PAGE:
The tensions between Akpabio, his supporters and their antagonists have totally dominated news headlines in recent days; and onlookers – depending on where their sympathies lie – have been appalled or delighted by the scandalous revelations that have flowed from the standoff and the sensational developments that have occurred.
We have heard allegations of sexual harassment. We have been told about slaps and threats and oath demands and corruption.
We have seen the NDDC MD collapse while facing aggressive questioning, seen Ms Nunieh being hassled by police at her residence, seen the Minister saying that his tormentors are the main beneficiaries of the very NDDC contracts they claim to be honestly probing and seen House of Reps Speaker, Femi Gbajabiamila, daring the Minister to release a list of benefitting legislators.
A friend of mine told me that the entire spectacle is so entertaining that one might as well regard it as a cinematic experience and buy popcorn to enjoy as accusations, counter-accusations, etc, unfold.
Given the explosion of sarcastic comments and satirical memes that are flooding the internet, as online wits crack joke after joke about the MD’s collapse, for example, many Nigerians clearly share my friend’s somewhat irreverent voyeurism.
But there is one group of Nigerians that finds this unseemly circus and embarrassing comedy of errors utterly traumatic: Decent, law-abiding, God-fearing NDDC employees, contractors and consultants.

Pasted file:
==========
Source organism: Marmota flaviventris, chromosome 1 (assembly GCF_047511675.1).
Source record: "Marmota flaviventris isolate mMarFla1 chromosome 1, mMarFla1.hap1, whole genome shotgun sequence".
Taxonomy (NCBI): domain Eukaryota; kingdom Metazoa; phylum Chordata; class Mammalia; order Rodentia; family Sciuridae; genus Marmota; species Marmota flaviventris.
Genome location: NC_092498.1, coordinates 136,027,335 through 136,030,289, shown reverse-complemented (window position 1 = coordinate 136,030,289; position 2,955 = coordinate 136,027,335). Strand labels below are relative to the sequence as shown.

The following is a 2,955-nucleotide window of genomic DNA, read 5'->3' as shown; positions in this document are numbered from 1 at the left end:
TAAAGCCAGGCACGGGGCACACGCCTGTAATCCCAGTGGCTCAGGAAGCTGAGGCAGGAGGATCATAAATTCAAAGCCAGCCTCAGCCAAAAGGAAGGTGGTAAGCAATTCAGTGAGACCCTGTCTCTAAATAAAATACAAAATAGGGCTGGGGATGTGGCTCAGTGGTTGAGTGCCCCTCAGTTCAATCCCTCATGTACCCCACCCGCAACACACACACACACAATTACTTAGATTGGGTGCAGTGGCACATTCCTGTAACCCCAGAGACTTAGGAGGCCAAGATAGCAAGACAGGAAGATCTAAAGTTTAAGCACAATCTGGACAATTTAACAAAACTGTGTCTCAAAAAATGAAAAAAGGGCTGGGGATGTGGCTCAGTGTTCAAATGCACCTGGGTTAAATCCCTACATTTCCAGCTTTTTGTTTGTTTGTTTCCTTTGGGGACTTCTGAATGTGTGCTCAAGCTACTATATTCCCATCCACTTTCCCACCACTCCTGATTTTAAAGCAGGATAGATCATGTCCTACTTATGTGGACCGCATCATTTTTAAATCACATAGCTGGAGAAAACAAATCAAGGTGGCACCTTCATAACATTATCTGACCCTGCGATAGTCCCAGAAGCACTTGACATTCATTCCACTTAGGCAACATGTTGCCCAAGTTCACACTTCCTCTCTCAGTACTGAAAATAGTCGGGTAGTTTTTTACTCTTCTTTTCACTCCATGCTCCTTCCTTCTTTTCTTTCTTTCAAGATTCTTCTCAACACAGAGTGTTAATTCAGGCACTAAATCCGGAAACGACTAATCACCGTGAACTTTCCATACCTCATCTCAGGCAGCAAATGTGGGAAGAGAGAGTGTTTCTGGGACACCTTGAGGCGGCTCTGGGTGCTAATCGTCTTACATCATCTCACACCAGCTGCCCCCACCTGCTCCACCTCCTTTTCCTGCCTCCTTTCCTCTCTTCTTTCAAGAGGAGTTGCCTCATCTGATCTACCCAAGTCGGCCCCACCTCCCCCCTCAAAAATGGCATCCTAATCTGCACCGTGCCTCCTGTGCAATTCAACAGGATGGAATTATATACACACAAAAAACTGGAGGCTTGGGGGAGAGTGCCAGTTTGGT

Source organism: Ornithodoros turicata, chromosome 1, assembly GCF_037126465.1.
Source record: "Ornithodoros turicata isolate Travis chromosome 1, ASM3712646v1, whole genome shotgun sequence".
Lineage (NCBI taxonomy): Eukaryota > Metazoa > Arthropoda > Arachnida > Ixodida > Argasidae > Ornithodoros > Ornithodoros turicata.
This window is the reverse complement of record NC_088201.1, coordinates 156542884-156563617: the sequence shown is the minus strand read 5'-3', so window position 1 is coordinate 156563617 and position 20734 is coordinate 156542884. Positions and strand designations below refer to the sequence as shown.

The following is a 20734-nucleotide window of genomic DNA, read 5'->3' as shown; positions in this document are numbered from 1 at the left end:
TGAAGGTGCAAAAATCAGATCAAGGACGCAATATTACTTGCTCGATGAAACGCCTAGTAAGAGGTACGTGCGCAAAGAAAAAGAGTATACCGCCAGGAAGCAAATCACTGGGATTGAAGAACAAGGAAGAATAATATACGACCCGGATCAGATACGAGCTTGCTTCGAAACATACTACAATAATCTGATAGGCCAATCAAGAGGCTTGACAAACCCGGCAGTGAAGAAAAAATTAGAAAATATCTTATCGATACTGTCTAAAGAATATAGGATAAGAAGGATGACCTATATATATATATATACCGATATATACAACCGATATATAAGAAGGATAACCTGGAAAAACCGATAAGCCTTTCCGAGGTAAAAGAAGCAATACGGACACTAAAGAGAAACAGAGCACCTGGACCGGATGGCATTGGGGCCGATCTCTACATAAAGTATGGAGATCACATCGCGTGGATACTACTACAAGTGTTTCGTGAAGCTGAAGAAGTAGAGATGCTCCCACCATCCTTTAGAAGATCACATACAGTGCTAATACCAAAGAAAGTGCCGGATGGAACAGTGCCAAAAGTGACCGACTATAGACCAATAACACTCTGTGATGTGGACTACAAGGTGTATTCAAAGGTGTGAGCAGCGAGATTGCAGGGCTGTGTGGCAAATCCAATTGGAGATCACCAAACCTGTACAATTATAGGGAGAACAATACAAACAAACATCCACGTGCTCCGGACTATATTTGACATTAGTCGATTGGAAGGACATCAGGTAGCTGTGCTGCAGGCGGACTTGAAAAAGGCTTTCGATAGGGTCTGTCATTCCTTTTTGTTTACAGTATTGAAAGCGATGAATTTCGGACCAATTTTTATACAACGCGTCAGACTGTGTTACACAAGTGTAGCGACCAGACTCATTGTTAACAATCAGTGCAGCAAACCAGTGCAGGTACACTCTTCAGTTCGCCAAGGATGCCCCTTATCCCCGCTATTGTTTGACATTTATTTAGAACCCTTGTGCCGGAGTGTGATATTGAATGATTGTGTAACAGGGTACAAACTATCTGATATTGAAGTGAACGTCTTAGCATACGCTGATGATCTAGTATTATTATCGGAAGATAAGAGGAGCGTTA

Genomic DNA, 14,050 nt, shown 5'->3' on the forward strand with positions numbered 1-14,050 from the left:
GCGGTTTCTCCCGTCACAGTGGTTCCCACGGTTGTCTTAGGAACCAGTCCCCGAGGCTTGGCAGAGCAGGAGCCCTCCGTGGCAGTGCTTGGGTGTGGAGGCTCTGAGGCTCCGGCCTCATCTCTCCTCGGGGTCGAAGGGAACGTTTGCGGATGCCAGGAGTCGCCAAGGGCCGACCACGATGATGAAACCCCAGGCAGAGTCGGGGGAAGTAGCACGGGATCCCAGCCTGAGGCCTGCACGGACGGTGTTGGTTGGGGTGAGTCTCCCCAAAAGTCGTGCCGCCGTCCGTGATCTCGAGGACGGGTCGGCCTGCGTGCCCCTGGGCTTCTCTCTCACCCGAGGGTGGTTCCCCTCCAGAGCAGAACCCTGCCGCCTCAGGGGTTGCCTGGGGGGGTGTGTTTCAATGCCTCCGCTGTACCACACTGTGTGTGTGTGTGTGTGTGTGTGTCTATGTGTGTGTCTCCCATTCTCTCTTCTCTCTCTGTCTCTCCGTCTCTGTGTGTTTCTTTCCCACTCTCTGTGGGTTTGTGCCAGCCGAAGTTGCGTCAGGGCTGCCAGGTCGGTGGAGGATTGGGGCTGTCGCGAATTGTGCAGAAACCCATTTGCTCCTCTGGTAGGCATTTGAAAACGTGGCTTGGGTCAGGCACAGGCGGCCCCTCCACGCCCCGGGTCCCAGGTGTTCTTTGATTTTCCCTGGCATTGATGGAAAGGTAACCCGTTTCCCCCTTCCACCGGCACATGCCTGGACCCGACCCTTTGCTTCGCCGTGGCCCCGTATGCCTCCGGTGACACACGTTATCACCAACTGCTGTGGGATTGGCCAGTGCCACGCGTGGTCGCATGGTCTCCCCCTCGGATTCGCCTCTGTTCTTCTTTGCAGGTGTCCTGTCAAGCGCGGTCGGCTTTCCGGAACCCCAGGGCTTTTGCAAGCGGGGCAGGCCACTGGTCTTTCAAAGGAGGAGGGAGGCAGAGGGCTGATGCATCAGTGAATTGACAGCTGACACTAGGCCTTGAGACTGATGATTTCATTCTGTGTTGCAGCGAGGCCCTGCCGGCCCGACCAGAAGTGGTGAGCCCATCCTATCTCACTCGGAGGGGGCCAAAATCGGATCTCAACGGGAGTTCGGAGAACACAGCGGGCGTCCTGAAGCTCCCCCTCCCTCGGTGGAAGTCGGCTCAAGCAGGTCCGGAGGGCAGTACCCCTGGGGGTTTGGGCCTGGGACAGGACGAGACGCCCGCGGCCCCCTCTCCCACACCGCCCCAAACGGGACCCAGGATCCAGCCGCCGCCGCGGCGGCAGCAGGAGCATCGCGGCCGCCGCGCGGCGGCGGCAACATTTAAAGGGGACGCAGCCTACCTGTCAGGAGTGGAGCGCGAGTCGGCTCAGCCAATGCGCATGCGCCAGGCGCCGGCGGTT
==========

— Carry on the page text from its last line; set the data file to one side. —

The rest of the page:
NDDC has such a massive reputational problem at the moment that anyone who works for NDDC – temporarily or on an ongoing basis – is regarded by NDDC’s critics as sleazy and Guilty By Association.
And yet, there are many NDDC employees, contractors and consultants who haven’t done anything wrong and try their best to fulfil their duties ethically and professionally.
I myself approached NDDC earlier on this year with a project idea based on my realisation that the average Nigerian did not, at that point in time, believe that coronavirus was a real danger.
This realisation hit me in early March when the girls who work in my house in Abuja – and look after me and my sick mother – told me that they were sure that “children of God cannot get corona.”
I was so alarmed by my domestic staff’s attitude that I cancelled a planned trip to the UK, fearing that they wouldn’t be able to protect themselves or my mother properly in my absence, if they didn’t believe that coronavirus was real.
Then it struck me that if relatively sophisticated Abuja househelps and caregivers were so deluded, completely unexposed folks in Niger Deltan villages might be similarly unaware of COVID-19 risks.
I, therefore, asked an NDDC consultant chum to partner with me to sensitise Niger Deltans at the grassroots level.
My consultant chum was able to sell this idea to NDDC management; and his company was awarded a public enlightenment contract.
Unfortunately, I wasn’t able to participate in the project as dynamically as I wanted to because of the nationwide lockdown that banned interstate travel.
But despite being stuck in Abuja while the project implementation team was based in Port Harcourt, I was still able to dish out some useful political, creative and media advice from afar; and my chum assured me that he and his team were heeding my recommendations, working hard in all 9 NDDC states and delivering value for money.
But I’m now hearing that mudslingers are describing me as a fraudulent NDDC consultant, simply because I earned a fee for initiating a project and providing expert implementation advice.